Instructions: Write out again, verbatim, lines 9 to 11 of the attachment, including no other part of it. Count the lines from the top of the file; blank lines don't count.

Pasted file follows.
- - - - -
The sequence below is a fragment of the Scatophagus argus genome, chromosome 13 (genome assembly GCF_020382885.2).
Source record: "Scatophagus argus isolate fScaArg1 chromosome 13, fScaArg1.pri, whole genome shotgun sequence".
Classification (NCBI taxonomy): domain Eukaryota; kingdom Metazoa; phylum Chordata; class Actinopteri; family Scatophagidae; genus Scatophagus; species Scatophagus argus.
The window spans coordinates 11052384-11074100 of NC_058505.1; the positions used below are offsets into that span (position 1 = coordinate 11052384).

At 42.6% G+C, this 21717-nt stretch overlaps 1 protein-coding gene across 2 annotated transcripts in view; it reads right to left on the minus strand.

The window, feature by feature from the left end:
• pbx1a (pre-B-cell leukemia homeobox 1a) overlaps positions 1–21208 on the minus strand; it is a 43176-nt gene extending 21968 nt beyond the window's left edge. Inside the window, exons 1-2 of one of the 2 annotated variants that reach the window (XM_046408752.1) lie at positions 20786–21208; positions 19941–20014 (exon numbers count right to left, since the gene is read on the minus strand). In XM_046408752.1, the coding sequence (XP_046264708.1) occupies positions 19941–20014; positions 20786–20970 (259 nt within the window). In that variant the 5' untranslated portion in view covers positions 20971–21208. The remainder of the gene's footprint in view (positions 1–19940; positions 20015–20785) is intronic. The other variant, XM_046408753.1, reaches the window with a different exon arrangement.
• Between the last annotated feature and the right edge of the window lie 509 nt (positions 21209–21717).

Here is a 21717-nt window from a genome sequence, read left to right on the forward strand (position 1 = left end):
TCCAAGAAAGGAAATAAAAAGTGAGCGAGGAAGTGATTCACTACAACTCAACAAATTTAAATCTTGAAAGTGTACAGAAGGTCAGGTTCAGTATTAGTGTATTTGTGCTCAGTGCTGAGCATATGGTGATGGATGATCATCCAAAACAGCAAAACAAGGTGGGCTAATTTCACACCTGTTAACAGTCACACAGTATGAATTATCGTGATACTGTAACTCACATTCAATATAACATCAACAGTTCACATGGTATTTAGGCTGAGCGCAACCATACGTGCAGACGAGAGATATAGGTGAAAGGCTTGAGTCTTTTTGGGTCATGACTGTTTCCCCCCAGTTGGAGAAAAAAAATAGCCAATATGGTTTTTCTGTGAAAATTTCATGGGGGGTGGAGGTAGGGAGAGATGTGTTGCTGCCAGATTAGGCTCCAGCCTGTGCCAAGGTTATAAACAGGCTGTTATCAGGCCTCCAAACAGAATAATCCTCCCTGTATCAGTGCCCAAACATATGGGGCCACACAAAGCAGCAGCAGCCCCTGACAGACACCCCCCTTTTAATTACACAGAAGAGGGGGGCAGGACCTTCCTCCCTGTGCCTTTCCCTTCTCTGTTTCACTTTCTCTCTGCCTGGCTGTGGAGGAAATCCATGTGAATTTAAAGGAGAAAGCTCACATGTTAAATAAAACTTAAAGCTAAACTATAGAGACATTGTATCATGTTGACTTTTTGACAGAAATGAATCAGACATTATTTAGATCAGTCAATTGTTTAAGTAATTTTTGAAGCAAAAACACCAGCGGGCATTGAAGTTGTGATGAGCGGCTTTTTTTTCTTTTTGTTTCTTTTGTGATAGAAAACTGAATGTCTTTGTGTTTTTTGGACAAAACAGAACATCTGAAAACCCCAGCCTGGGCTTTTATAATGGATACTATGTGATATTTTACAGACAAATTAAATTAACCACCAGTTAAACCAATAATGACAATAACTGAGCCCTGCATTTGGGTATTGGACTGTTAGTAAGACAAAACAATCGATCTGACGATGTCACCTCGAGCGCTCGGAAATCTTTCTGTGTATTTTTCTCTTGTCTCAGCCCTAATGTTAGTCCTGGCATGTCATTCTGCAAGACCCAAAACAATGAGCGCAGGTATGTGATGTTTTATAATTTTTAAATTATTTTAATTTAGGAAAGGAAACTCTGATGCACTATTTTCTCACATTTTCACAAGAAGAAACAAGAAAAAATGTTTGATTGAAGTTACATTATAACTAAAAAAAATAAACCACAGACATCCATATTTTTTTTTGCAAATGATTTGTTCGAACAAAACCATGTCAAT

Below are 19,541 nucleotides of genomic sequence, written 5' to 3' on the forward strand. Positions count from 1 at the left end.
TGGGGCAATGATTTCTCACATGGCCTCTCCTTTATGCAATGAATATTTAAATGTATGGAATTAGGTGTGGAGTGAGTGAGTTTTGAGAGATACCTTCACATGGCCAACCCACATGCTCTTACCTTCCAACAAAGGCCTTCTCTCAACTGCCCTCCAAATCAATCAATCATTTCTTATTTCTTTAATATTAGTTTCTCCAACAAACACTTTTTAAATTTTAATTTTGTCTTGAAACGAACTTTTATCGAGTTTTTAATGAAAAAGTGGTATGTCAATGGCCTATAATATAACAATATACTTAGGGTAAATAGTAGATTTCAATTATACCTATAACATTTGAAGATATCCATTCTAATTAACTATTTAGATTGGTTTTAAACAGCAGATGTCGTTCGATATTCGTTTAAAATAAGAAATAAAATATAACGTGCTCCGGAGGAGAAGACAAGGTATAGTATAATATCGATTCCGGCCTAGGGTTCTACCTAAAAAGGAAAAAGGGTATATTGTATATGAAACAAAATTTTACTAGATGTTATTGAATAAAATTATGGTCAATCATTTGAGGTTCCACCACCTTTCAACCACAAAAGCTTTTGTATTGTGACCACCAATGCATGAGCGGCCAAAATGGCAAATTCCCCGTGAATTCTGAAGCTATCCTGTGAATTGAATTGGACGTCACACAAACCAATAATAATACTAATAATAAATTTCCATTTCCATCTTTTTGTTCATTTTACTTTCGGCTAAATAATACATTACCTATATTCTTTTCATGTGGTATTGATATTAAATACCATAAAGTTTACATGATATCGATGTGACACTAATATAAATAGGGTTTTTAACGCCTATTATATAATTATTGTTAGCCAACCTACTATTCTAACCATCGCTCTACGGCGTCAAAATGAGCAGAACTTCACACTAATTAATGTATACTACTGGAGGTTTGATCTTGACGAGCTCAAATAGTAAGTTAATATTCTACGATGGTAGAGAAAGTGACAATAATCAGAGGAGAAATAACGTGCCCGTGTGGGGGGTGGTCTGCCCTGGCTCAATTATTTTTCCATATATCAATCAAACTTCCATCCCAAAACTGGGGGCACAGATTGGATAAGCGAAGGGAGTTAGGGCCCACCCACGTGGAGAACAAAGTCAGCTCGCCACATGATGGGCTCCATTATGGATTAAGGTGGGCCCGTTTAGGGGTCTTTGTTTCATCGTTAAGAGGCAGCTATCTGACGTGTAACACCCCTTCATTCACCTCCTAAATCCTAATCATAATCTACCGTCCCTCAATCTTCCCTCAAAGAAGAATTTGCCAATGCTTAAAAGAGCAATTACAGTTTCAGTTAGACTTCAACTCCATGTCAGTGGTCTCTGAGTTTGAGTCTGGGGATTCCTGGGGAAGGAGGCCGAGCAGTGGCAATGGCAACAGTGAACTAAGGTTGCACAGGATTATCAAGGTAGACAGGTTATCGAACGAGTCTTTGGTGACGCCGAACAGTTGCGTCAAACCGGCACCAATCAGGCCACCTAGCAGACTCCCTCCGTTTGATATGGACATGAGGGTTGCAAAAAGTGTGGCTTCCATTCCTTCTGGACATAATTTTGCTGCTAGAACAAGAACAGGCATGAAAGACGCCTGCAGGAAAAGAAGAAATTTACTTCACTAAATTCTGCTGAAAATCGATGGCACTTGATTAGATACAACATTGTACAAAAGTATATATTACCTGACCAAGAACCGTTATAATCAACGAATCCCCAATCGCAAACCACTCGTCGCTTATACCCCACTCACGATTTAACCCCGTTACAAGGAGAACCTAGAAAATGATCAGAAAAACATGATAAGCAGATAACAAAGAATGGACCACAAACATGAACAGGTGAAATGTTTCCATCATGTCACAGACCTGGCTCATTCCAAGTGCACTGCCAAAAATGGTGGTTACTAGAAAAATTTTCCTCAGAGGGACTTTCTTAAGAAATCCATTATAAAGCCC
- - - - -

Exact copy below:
Here is a 21717-nt window from a genome sequence, read left to right on the forward strand (position 1 = left end):
TCCAAGAAAGGAAATAAAAAGTGAGCGAGGAAGTGATTCACTACAACTCAACAAATTTAAATCTTGAAAGTGTACAGAAGGTCAGGTTCAGTATTAGTGTATTTGTGCTCAGTGCTGAGCATATGGTGATGGATGATCATCCAAAACAGCAAAACAAGGTGGGCTAATTTCACACCTGTTAACAGTCACACAGTATGAATTATCGTGATACTGTAACTCACATTCAATATAACATCAACAGTTCACATGGTATTTAGGCTGAGCGCAACCATACGTGCAGACGAGAGATATAGGTGAAAGGCTTGAGTCTTTTTGGGTCATGACTGTTTCCCCCCAGTTGGAGAAAAAAAATAGCCAATATGGTTTTTCTGTGAAAATTTCATGGGGGGTGGAGGTAGGGAGAGATGTGTTGCTGCCAGATTAGGCTCCAGCCTGTGCCAAGGTTATAAACAGGCTGTTATCAGGCCTCCAAACAGAATAATCCTCCCTGTATCAGTGCCCAAACATATGGGGCCACACAAAGCAGCAGCAGCCCCTGACAGACACCCCCCTTTTAATTACACAGAAGAGGGGGGCAGGACCTTCCTCCCTGTGCCTTTCCCTTCTCTGTTTCACTTTCTCTCTGCCTGGCTGTGGAGGAAATCCATGTGAATTTAAAGGAGAAAGCTCACATGTTAAATAAAACTTAAAGCTAAACTATAGAGACATTGTATCATGTTGACTTTTTGACAGAAATGAATCAGACATTATTTAGATCAGTCAATTGTTTAAGTAATTTTTGAAGCAAAAACACCAGCGGGCATTGAAGTTGTGATGAGCGGCTTTTTTTTCTTTTTGTTTCTTTTGTGATAGAAAACTGAATGTCTTTGTGTTTTTTGGACAAAACAGAACATCTGAAAACCCCAGCCTGGGCTTTTATAATGGATACTATGTGATATTTTACAGACAAATTAAATTAACCACCAGTTAAACCAATAATGACAATAACTGAGCCCTGCATTTGGGTATTGGACTGTTAGTAAGACAAAACAATCGATCTGACGATGTCACCTCGAGCGCTCGGAAATCTTTCTGTGTATTTTTCTCTTGTCTCAGCCCTAATGTTAGTCCTGGCATGTCATTCTGCAAGACCCAAAACAATGAGCGCAGGTATGTGATGTTTTATAATTTTTAAATTATTTTAATTTAGGAAAGGAAACTCTGATGCACTATTTTCTCACATTTTCACAAGAAGAAACAAGAAAAAATGTTTGATTGAAGTTACATTATAACTAAAAAAAATAAACCACAGACATCCATATTTTTTTTTGCAAATGATTTGTTCGAACAAAACCATGTCAAT

Below are 19,541 nucleotides of genomic sequence, written 5' to 3' on the forward strand. Positions count from 1 at the left end.